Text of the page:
The first two young bearded vulture chicks ever hatched in captivity in Bulgaria are the stars of the Bulgarian edition of National Geographic. Both bearded vultures chicks were born in captivity, from a pair that belongs to the bearded vulture captive breeding network (EEP), managed by the Vulture Conservation Foundation, and kept in the centre in Stara Zagora in Bulgaria. Bearded vultures disappeared from Bulgaria 60 years ago, and finally became extinct in the Balkan Peninsula in the early 2000’s, when the last pairs in Greece and Macedonia disappeared.
The adult pair were given to Green Balkans by the VCF back in 2007. For nine long years the team of Green Balkans has been patiently expecting a good result – and finally the dream came in April. Two eggs were laid, and as both were fertile, two beautiful bearded vulture chicks hatched. You can see a video here. The first chick is being reared by its parents in the centre in Stara Zagora, but the second chick was transferred to the captive breeding unit in Austria to be adopted by a foster pair – bearded vultures only raise one chick, so this adoption process is absolutely necessary.
The hatching of two captive-bred bearded vultures in the Green Balkans Wildlife Rescue Centre in the last few weeks marks a momentous milestone for the restoration of bearded vultures in the Balkans.
The VCF and Green Balkans aim one day to bring the species back, and so a first project to reintroduce the griffon vulture to the Central Balkan Mountains has started. This allowed Green Balkans to acquire the expertise needed for reintroduction projects, and also deal with some of the most acute threats threatening vultures in the Balkans. Now that griffon vultures are breeding again in several places in the central mountain range, the Green Balkans and the VCF are embarking in an exciting project to reintroduce the black vulture (Vultures back to LIFE project). One day, still distant in the future, will be the turn of the bearded vulture, and this is indeed where these two chicks enter the scene.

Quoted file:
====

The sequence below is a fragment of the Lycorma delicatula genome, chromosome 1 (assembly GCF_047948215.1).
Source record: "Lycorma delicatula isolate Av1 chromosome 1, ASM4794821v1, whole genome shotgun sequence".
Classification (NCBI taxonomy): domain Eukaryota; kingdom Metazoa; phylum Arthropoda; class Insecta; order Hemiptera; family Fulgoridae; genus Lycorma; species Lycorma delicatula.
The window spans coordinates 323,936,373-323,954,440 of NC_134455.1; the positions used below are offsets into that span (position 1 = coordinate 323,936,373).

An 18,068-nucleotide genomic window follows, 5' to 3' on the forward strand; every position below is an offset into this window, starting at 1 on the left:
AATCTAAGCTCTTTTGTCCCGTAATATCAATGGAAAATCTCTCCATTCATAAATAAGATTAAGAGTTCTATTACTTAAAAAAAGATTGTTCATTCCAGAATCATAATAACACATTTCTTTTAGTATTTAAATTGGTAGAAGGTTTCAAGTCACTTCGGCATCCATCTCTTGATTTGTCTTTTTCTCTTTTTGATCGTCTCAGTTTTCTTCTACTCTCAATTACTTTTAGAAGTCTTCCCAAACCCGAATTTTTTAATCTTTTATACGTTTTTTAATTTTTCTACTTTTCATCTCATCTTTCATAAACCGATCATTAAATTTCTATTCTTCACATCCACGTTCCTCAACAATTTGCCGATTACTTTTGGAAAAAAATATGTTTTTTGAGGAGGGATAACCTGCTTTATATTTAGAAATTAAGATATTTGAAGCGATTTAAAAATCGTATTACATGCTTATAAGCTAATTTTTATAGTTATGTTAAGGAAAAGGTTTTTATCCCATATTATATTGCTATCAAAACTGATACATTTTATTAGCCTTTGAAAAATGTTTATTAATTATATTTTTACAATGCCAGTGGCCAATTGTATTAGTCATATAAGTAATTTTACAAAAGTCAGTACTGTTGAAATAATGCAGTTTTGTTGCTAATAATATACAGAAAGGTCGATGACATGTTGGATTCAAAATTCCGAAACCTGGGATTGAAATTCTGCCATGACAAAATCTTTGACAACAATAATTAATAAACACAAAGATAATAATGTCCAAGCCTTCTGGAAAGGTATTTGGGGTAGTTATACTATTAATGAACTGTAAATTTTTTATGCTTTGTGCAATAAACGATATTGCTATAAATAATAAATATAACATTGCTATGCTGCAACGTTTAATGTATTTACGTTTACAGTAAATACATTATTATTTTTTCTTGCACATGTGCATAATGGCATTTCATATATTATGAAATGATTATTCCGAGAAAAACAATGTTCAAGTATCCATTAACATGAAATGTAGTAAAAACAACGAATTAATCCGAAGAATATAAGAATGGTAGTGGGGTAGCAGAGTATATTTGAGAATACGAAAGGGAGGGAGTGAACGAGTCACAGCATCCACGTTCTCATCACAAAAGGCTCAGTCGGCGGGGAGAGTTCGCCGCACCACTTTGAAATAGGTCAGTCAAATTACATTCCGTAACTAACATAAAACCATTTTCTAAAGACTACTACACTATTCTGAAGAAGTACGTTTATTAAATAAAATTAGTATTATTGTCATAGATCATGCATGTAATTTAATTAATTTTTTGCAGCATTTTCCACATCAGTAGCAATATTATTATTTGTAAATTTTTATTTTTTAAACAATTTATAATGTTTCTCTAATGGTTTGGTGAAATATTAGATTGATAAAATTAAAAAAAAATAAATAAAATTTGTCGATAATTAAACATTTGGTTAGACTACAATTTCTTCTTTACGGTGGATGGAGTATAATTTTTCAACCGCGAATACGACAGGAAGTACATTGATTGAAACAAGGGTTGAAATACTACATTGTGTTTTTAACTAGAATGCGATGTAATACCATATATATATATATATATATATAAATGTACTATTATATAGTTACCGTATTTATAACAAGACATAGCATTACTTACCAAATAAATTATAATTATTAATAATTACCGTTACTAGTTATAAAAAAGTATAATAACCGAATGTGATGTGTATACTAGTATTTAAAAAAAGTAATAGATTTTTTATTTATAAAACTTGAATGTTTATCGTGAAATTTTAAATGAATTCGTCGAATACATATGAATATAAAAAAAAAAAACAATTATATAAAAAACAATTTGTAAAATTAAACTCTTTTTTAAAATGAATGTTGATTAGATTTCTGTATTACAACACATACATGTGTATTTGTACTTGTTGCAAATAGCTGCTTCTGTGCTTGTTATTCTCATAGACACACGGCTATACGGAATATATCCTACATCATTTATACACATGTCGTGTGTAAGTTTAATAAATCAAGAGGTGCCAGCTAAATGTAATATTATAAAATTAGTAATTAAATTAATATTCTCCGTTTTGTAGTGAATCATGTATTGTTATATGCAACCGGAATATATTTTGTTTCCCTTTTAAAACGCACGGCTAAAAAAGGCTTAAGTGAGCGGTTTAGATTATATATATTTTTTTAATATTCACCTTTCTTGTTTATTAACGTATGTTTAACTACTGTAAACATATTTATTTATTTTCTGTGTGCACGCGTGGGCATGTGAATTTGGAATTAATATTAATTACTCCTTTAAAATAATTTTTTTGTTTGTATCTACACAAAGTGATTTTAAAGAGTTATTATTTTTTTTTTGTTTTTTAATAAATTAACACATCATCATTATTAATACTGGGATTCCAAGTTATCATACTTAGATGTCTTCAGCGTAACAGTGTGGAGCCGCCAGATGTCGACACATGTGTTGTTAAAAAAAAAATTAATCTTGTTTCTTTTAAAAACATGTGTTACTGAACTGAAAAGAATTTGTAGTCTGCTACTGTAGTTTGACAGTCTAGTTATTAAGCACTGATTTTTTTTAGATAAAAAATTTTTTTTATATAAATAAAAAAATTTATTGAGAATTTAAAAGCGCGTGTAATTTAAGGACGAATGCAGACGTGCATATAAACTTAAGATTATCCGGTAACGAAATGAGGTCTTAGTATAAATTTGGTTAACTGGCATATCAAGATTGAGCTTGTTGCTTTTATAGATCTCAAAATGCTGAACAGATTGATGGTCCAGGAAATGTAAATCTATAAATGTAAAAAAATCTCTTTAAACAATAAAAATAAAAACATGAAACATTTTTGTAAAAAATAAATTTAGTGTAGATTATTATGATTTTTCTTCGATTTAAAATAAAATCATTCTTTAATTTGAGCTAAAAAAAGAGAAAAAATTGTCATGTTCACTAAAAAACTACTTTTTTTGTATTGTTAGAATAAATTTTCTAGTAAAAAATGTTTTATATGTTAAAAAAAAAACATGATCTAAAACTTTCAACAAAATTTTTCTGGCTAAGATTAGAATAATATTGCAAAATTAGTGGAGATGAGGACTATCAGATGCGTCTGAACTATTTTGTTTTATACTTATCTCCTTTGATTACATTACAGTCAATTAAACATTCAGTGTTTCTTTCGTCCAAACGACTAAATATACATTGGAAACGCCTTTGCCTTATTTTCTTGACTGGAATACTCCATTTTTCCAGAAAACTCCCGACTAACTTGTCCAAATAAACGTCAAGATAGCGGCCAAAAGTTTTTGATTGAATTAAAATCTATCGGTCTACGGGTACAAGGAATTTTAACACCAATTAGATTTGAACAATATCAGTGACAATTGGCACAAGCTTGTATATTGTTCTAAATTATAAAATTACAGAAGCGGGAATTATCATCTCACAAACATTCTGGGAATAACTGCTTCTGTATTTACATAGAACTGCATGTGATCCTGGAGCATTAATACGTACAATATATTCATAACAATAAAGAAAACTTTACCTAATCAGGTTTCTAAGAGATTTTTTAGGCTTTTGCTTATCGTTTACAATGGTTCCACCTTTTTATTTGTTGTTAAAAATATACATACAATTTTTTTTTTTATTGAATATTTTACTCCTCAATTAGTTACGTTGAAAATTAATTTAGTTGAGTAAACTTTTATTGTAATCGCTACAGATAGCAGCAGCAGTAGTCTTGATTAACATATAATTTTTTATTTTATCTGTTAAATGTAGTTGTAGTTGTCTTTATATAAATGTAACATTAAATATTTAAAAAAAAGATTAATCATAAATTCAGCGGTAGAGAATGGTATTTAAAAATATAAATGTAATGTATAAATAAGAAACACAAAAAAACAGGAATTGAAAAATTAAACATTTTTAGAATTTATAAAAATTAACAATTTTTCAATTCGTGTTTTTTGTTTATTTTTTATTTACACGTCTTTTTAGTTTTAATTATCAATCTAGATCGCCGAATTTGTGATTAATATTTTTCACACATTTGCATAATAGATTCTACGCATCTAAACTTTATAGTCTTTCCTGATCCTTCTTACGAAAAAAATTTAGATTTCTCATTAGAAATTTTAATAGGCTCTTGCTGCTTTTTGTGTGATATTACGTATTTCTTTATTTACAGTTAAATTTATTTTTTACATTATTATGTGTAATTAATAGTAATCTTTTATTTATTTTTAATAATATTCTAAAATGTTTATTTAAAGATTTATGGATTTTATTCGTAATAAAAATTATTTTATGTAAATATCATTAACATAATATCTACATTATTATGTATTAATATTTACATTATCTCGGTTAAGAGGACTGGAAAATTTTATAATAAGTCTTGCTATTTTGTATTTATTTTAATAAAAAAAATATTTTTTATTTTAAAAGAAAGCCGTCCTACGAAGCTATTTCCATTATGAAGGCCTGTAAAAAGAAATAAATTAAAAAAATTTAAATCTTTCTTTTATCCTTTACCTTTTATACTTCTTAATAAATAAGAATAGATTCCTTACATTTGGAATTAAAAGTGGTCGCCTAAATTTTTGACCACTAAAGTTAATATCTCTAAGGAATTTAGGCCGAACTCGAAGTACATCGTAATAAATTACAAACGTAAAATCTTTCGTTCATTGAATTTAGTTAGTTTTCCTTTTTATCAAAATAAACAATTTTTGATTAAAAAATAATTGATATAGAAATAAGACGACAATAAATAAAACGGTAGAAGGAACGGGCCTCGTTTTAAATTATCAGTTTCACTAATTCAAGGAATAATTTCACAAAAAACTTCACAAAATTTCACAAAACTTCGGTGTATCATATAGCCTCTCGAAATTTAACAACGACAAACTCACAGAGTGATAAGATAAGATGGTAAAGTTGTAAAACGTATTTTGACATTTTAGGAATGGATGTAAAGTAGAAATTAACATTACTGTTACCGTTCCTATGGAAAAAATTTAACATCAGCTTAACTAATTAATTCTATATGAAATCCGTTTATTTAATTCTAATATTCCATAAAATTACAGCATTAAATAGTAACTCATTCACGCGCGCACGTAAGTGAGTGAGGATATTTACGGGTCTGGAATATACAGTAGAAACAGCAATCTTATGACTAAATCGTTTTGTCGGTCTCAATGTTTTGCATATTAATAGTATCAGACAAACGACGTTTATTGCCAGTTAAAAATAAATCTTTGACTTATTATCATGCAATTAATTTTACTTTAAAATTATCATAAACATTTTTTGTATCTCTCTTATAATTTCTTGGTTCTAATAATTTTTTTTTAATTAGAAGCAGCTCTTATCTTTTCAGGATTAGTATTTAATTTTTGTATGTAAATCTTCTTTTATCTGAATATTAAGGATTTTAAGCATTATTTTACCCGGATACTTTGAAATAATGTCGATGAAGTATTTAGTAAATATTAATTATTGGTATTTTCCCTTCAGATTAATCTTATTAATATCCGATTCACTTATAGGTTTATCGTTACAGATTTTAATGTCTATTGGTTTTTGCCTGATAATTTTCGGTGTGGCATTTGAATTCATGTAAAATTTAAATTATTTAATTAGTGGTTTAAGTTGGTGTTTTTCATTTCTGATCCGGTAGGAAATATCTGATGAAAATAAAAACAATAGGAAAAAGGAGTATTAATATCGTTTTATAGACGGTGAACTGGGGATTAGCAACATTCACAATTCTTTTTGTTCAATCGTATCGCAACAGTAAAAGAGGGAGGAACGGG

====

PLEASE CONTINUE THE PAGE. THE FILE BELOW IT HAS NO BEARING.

The 4 day old chick travelled about 1500km, first by car from Stara Zagora to Sofia, then by plane to Vienna, and had to face inquisitive airline staff, curious custom officials, always under the attentive care of its guardians, who fed him regularly on the road (see video). Depending on the sex, which is now being determined, it may be kept for captive breeding, or be released later this Spring in one of the reintroduction projects coordinated by the VCF (Alps, Grands Causses and Andalusia).
The second bearded vulture chick ready to leave the Green Balkans Wildlife Rescue Centre in Bulgaria before being translocated to Vienna to meet its new foster parents.
The VCF would like to thank all the dedicated staff from Green Balkans who did a great job taking care of this chick (and it’s sibling).
This article was first published by the Vulture Conservation Foundation 18 April 2016
It seems here in the UK organisations charged with the conservation and protection of indigenous wild raptors, like the Hen Harrier for example, have a great deal to learn from their European counterparts who are light years ahead when it comes to captive breeding and reintroduction of endangered and threatened raptors in to the natural environment!!!